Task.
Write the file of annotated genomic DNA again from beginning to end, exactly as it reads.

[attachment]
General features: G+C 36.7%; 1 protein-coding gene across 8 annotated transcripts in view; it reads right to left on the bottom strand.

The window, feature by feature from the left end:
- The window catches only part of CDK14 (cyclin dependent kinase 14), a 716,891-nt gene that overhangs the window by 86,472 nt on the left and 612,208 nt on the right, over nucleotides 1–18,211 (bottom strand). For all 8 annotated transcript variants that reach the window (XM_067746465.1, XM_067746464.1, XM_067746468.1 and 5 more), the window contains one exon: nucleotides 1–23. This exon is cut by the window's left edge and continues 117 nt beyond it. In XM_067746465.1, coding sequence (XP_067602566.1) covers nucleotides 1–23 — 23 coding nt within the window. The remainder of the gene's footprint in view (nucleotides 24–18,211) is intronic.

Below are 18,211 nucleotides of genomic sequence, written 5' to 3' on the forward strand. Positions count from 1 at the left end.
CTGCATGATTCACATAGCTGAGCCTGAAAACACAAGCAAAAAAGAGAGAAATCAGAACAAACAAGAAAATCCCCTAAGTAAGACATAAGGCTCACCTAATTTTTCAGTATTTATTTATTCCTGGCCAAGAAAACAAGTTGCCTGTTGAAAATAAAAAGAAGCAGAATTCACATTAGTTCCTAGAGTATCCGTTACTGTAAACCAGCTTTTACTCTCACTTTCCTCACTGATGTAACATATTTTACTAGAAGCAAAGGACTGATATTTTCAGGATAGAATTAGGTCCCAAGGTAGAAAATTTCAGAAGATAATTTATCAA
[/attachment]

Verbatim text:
General features: G+C 36.7%; 1 protein-coding gene across 8 annotated transcripts in view; it reads right to left on the bottom strand.

The window, feature by feature from the left end:
- The window catches only part of CDK14 (cyclin dependent kinase 14), a 716,891-nt gene that overhangs the window by 86,472 nt on the left and 612,208 nt on the right, over nucleotides 1–18,211 (bottom strand). For all 8 annotated transcript variants that reach the window (XM_067746465.1, XM_067746464.1, XM_067746468.1 and 5 more), the window contains one exon: nucleotides 1–23. This exon is cut by the window's left edge and continues 117 nt beyond it. In XM_067746465.1, coding sequence (XP_067602566.1) covers nucleotides 1–23 — 23 coding nt within the window. The remainder of the gene's footprint in view (nucleotides 24–18,211) is intronic.

Below are 18,211 nucleotides of genomic sequence, written 5' to 3' on the forward strand. Positions count from 1 at the left end.
CTGCATGATTCACATAGCTGAGCCTGAAAACACAAGCAAAAAAGAGAGAAATCAGAACAAACAAGAAAATCCCCTAAGTAAGACATAAGGCTCACCTAATTTTTCAGTATTTATTTATTCCTGGCCAAGAAAACAAGTTGCCTGTTGAAAATAAAAAGAAGCAGAATTCACATTAGTTCCTAGAGTATCCGTTACTGTAAACCAGCTTTTACTCTCACTTTCCTCACTGATGTAACATATTTTACTAGAAGCAAAGGACTGATATTTTCAGGATAGAATTAGGTCCCAAGGTAGAAAATTTCAGAAGATAATTTATCAA